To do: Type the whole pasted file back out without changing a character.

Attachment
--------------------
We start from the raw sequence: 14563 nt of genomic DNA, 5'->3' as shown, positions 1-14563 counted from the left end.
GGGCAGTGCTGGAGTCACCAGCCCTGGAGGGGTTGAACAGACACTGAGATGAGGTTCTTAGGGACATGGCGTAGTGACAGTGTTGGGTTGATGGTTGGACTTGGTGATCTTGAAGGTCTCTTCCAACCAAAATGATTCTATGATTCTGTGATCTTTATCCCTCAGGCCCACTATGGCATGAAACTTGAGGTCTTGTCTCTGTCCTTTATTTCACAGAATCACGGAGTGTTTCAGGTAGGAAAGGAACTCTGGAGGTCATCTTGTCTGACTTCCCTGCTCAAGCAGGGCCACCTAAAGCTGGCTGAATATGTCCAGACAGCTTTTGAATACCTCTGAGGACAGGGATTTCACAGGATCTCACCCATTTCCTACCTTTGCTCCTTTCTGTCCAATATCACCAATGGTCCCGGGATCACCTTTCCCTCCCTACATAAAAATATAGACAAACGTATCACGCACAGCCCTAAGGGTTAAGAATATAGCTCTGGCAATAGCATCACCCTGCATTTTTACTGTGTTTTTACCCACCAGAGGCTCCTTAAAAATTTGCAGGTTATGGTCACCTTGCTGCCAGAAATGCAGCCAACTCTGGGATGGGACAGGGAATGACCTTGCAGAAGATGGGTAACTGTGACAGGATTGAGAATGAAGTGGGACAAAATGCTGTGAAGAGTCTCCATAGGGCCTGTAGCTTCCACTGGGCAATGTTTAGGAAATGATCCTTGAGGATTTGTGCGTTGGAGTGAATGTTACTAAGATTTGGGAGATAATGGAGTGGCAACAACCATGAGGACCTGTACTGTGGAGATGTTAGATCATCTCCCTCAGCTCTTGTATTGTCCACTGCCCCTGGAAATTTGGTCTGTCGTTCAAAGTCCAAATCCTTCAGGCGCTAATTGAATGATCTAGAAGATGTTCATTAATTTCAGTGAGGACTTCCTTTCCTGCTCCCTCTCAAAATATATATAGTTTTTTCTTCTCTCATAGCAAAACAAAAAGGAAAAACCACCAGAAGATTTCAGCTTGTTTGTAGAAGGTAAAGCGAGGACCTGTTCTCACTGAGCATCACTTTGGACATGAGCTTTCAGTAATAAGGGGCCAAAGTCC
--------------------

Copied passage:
We start from the raw sequence: 14563 nt of genomic DNA, 5'->3' as shown, positions 1-14563 counted from the left end.
GGGCAGTGCTGGAGTCACCAGCCCTGGAGGGGTTGAACAGACACTGAGATGAGGTTCTTAGGGACATGGCGTAGTGACAGTGTTGGGTTGATGGTTGGACTTGGTGATCTTGAAGGTCTCTTCCAACCAAAATGATTCTATGATTCTGTGATCTTTATCCCTCAGGCCCACTATGGCATGAAACTTGAGGTCTTGTCTCTGTCCTTTATTTCACAGAATCACGGAGTGTTTCAGGTAGGAAAGGAACTCTGGAGGTCATCTTGTCTGACTTCCCTGCTCAAGCAGGGCCACCTAAAGCTGGCTGAATATGTCCAGACAGCTTTTGAATACCTCTGAGGACAGGGATTTCACAGGATCTCACCCATTTCCTACCTTTGCTCCTTTCTGTCCAATATCACCAATGGTCCCGGGATCACCTTTCCCTCCCTACATAAAAATATAGACAAACGTATCACGCACAGCCCTAAGGGTTAAGAATATAGCTCTGGCAATAGCATCACCCTGCATTTTTACTGTGTTTTTACCCACCAGAGGCTCCTTAAAAATTTGCAGGTTATGGTCACCTTGCTGCCAGAAATGCAGCCAACTCTGGGATGGGACAGGGAATGACCTTGCAGAAGATGGGTAACTGTGACAGGATTGAGAATGAAGTGGGACAAAATGCTGTGAAGAGTCTCCATAGGGCCTGTAGCTTCCACTGGGCAATGTTTAGGAAATGATCCTTGAGGATTTGTGCGTTGGAGTGAATGTTACTAAGATTTGGGAGATAATGGAGTGGCAACAACCATGAGGACCTGTACTGTGGAGATGTTAGATCATCTCCCTCAGCTCTTGTATTGTCCACTGCCCCTGGAAATTTGGTCTGTCGTTCAAAGTCCAAATCCTTCAGGCGCTAATTGAATGATCTAGAAGATGTTCATTAATTTCAGTGAGGACTTCCTTTCCTGCTCCCTCTCAAAATATATATAGTTTTTTCTTCTCTCATAGCAAAACAAAAAGGAAAAACCACCAGAAGATTTCAGCTTGTTTGTAGAAGGTAAAGCGAGGACCTGTTCTCACTGAGCATCACTTTGGACATGAGCTTTCAGTAATAAGGGGCCAAAGTCC